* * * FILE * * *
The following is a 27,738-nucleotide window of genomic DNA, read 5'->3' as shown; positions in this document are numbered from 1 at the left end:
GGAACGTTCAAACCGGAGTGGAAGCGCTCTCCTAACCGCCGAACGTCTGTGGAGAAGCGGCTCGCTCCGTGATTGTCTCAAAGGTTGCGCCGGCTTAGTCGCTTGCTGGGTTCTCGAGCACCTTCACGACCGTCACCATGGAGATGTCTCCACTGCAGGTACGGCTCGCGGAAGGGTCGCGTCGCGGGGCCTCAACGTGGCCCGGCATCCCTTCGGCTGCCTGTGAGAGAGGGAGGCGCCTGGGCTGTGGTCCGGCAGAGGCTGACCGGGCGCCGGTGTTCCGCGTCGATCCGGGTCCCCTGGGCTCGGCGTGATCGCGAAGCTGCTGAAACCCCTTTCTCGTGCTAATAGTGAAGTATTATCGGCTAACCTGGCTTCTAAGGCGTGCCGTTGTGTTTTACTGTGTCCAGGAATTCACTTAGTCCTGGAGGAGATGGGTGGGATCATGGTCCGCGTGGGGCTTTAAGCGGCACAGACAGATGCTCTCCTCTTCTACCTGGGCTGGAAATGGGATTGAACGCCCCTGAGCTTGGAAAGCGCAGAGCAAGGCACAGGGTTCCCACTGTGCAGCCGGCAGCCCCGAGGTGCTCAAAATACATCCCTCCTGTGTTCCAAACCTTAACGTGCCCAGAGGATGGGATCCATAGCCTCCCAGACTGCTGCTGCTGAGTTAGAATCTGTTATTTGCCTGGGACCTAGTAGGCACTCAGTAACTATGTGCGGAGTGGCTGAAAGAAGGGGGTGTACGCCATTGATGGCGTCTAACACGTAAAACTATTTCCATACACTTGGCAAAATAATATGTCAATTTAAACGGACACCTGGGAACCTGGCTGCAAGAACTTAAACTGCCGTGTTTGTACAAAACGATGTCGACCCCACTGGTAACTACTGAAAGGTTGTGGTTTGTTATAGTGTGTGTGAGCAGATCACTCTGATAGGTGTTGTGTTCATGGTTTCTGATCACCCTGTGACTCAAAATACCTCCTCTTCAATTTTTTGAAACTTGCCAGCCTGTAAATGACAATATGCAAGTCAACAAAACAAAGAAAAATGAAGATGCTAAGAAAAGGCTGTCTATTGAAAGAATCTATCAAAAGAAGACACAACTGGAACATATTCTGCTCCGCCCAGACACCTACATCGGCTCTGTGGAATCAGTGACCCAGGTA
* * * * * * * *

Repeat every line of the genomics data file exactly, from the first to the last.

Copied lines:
The following is a 27,738-nucleotide window of genomic DNA, read 5'->3' as shown; positions in this document are numbered from 1 at the left end:
GGAACGTTCAAACCGGAGTGGAAGCGCTCTCCTAACCGCCGAACGTCTGTGGAGAAGCGGCTCGCTCCGTGATTGTCTCAAAGGTTGCGCCGGCTTAGTCGCTTGCTGGGTTCTCGAGCACCTTCACGACCGTCACCATGGAGATGTCTCCACTGCAGGTACGGCTCGCGGAAGGGTCGCGTCGCGGGGCCTCAACGTGGCCCGGCATCCCTTCGGCTGCCTGTGAGAGAGGGAGGCGCCTGGGCTGTGGTCCGGCAGAGGCTGACCGGGCGCCGGTGTTCCGCGTCGATCCGGGTCCCCTGGGCTCGGCGTGATCGCGAAGCTGCTGAAACCCCTTTCTCGTGCTAATAGTGAAGTATTATCGGCTAACCTGGCTTCTAAGGCGTGCCGTTGTGTTTTACTGTGTCCAGGAATTCACTTAGTCCTGGAGGAGATGGGTGGGATCATGGTCCGCGTGGGGCTTTAAGCGGCACAGACAGATGCTCTCCTCTTCTACCTGGGCTGGAAATGGGATTGAACGCCCCTGAGCTTGGAAAGCGCAGAGCAAGGCACAGGGTTCCCACTGTGCAGCCGGCAGCCCCGAGGTGCTCAAAATACATCCCTCCTGTGTTCCAAACCTTAACGTGCCCAGAGGATGGGATCCATAGCCTCCCAGACTGCTGCTGCTGAGTTAGAATCTGTTATTTGCCTGGGACCTAGTAGGCACTCAGTAACTATGTGCGGAGTGGCTGAAAGAAGGGGGTGTACGCCATTGATGGCGTCTAACACGTAAAACTATTTCCATACACTTGGCAAAATAATATGTCAATTTAAACGGACACCTGGGAACCTGGCTGCAAGAACTTAAACTGCCGTGTTTGTACAAAACGATGTCGACCCCACTGGTAACTACTGAAAGGTTGTGGTTTGTTATAGTGTGTGTGAGCAGATCACTCTGATAGGTGTTGTGTTCATGGTTTCTGATCACCCTGTGACTCAAAATACCTCCTCTTCAATTTTTTGAAACTTGCCAGCCTGTAAATGACAATATGCAAGTCAACAAAACAAAGAAAAATGAAGATGCTAAGAAAAGGCTGTCTATTGAAAGAATCTATCAAAAGAAGACACAACTGGAACATATTCTGCTCCGCCCAGACACCTACATCGGCTCTGTGGAATCAGTGACCCAGGTA